Ira Glass' specialty is finding seemingly obscure or trivial occurrences, demonstrating and respecting their significance in the lives of those involved.
We are a story-oriented people. Whether they are salacious, sorrowful, thrilling or offbeat stories doesn't matter: we just love to listen. Ira Glass knows this. He's been telling stories for over 20 years, the last 12 as host of Chicago Public Radio's This American Life.
Glass has brought his storytelling abilities to television in Showtime's new 30-minute version of the radio broadcast. The format follows that of the radio show: each episode has a theme, played out through a few slice-of-life stories from the American landscape. Glass sets up each piece and provides necessary background as the story progresses, but for the most part, on TV, he's unobtrusive.
The premiere episode featured the theme "Reality Check," with two stories about people "snapped back to reality." At first, the two pieces seem unrelated, one being about a pet bull and the other about a performance by a rock band. Yet, the individuals in both must confront the fact that their perceptions are not as accurate as they had hoped. Both stories have been featured on the radio show. The original (that is, not Showtime) website explains that future episodes will feature original stories, but the producers relied on proven stories for the pilot because they weren't sure the show would sell. Such honesty is a series hallmark.
First up are Ralph and Sandra Fisher, the proud owners of Chance, a Brahma Bull whose gentle nature made him a semi-celebrity before his death at the age of 19. It's evident that Ralph loves Chance, just as many people consider their dogs or cats as their "babies." Shortly before Chance's demise, Ralph arranged for Texas A&M University to clone the animal, and named the clone Second Chance.
However, despite Ralph and Sandra's hopes, Second Chance doesn't have the original Chance's gentle demeanor. At his fourth birthday party (yes, Ralph has a huge party for him every year), Second Chance gored Ralph in the arm. A year and a half later, while Glass and film crew were visiting, he struck again. This time, Ralph wound up with 80 stitches in his scrotum. Still, Ralph remains convinced that SC will mellow with age, and become a loving, tender bull like his predecessor.
The bull's tale is immediately followed by the story of Ghosts of Pasha (GoP), an unknown rock band who find themselves at the center of a prank spinning out of control. It begins when Improv Everywhere, a New York-based group committed to causing "scenes of chaos and joy in public places," selects the band for their latest mission. When GoP comes on stage at a small bar to play what is only their third public show, they are surprised to find the room filled with screaming, dancing diehard Ghosts of Pasha fans. Actually members of the improv troupe, they have memorized the band's songs so they can sing along and print GoP t-shirts.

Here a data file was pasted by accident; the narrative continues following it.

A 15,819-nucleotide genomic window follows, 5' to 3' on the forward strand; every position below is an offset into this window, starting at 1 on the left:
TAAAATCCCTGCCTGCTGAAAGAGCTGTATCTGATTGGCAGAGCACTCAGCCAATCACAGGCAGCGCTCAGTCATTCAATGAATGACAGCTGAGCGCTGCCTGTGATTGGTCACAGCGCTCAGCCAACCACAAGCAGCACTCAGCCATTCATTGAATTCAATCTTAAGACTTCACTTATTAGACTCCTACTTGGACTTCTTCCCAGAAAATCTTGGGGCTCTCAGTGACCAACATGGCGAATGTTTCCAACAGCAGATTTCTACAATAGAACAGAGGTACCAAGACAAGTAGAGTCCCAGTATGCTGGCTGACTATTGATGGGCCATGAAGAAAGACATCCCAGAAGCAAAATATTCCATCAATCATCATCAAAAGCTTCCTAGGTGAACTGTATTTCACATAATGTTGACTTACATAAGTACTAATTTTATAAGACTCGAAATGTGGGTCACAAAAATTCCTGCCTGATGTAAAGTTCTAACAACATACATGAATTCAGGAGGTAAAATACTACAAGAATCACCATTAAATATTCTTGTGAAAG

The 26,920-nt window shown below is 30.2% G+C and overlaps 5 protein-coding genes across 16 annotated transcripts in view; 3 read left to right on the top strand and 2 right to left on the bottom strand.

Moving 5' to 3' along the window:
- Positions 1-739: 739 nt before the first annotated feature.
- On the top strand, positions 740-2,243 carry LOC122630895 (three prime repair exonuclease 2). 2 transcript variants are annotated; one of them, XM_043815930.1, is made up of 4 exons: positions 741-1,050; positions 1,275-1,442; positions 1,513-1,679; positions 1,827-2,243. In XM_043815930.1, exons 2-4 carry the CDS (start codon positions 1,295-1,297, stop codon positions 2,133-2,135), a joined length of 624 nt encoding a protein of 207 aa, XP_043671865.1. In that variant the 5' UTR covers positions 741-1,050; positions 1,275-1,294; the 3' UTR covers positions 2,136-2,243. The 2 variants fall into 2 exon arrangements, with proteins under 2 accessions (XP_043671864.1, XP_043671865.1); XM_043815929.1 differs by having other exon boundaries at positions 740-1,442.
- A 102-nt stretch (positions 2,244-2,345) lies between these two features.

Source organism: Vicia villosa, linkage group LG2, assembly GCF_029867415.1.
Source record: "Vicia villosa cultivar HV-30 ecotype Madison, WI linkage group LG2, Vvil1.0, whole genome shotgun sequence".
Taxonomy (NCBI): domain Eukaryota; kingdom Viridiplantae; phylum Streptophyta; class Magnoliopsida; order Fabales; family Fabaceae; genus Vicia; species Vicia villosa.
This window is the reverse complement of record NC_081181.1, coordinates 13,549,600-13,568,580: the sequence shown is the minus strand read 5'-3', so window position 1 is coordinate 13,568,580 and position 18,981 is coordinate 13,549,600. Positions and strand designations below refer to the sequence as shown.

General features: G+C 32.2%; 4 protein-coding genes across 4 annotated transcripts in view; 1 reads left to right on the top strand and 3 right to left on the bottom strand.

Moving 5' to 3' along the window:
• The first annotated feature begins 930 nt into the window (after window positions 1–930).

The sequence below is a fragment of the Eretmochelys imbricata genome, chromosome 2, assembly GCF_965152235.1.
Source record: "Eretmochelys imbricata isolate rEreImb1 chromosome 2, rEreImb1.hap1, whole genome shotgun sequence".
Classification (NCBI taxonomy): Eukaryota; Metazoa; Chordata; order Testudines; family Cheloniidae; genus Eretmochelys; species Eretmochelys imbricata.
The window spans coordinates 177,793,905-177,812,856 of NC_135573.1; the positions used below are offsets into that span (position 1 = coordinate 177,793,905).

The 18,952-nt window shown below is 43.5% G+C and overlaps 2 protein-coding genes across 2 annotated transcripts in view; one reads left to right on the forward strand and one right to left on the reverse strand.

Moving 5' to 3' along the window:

The band members become suspicious when their "fans" have cleared out before they even finish getting their equipment offstage. The prank is reported on Improv's website and picked up by the media, including Rolling Stone. Suddenly, GoP is a national joke. Guitarist Chris Partyka, teased mercilessly as a child, feels anger, then depression, feeling once again that he is the taunted kid on the playground. Improv creator Charlie Todd is unapologetic about the pain he has inflicted, arguing that such misery is justifiable because it is well-intentioned. Eventually, Partyka and his bandmates rationalize the prank as a fantasy fulfilled.
Such stories help to make up this American life. Glass' specialty is finding seemingly obscure or trivial occurrences, demonstrating and respecting their significance in the lives of those involved. Unlike newsmagazines that feature "human interest" stories, such as 60 Minutes or 20/20, This American Life doesn't "investigate." The stories are not exposés, but glimpses in to the way things are. No calls to action, no proselytizing, no adulation. Just stories.
Glass' handsomely dweebish appearance suits television. To present his stories, he has adopted the traditional posture of the host, seated behind a desk, reading his introductions off a teleprompter. However, the location of the desk varies; for one segment, it is alongside a country road, for another, near a nuclear power plant. Such images suggest Glass' willingness to "go anywhere" for a story, as well as the specificity of the material. On radio, Glass excels at creating images with his words. With the addition of a visual representation of characters, places, and events, his obligations are diminished, and he wisely stays out of the way. While there's no doubt that Garrison Keillor is the star of Prairie Home Companion, on radio and television, on The American Life, the stories are central.
This American Life is incontrovertible evidence that National Public Radio is deserving of public and governmental support. It educates us and illuminates the human condition. Its kind of storytelling can't be found anywhere else. This is who we are, America. Feast upon it.